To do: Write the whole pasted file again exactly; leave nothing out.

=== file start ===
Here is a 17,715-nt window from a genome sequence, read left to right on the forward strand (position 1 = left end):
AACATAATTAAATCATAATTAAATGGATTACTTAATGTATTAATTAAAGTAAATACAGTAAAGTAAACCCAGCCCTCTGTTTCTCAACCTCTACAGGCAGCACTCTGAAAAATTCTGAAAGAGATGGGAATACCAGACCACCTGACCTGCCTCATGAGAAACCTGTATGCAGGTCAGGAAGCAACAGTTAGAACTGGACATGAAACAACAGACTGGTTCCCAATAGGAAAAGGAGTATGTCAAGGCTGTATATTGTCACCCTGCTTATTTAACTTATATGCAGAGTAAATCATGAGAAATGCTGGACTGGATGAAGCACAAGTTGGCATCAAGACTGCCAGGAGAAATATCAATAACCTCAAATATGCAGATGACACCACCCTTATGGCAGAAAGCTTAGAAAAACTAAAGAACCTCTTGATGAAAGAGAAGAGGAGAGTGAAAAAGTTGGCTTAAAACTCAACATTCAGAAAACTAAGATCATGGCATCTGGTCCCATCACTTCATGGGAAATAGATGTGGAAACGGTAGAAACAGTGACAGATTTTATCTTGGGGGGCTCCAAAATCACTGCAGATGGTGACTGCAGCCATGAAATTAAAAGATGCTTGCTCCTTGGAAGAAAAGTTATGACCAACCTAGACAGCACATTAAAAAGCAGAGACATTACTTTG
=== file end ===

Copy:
Here is a 17,715-nt window from a genome sequence, read left to right on the forward strand (position 1 = left end):
AACATAATTAAATCATAATTAAATGGATTACTTAATGTATTAATTAAAGTAAATACAGTAAAGTAAACCCAGCCCTCTGTTTCTCAACCTCTACAGGCAGCACTCTGAAAAATTCTGAAAGAGATGGGAATACCAGACCACCTGACCTGCCTCATGAGAAACCTGTATGCAGGTCAGGAAGCAACAGTTAGAACTGGACATGAAACAACAGACTGGTTCCCAATAGGAAAAGGAGTATGTCAAGGCTGTATATTGTCACCCTGCTTATTTAACTTATATGCAGAGTAAATCATGAGAAATGCTGGACTGGATGAAGCACAAGTTGGCATCAAGACTGCCAGGAGAAATATCAATAACCTCAAATATGCAGATGACACCACCCTTATGGCAGAAAGCTTAGAAAAACTAAAGAACCTCTTGATGAAAGAGAAGAGGAGAGTGAAAAAGTTGGCTTAAAACTCAACATTCAGAAAACTAAGATCATGGCATCTGGTCCCATCACTTCATGGGAAATAGATGTGGAAACGGTAGAAACAGTGACAGATTTTATCTTGGGGGGCTCCAAAATCACTGCAGATGGTGACTGCAGCCATGAAATTAAAAGATGCTTGCTCCTTGGAAGAAAAGTTATGACCAACCTAGACAGCACATTAAAAAGCAGAGACATTACTTTG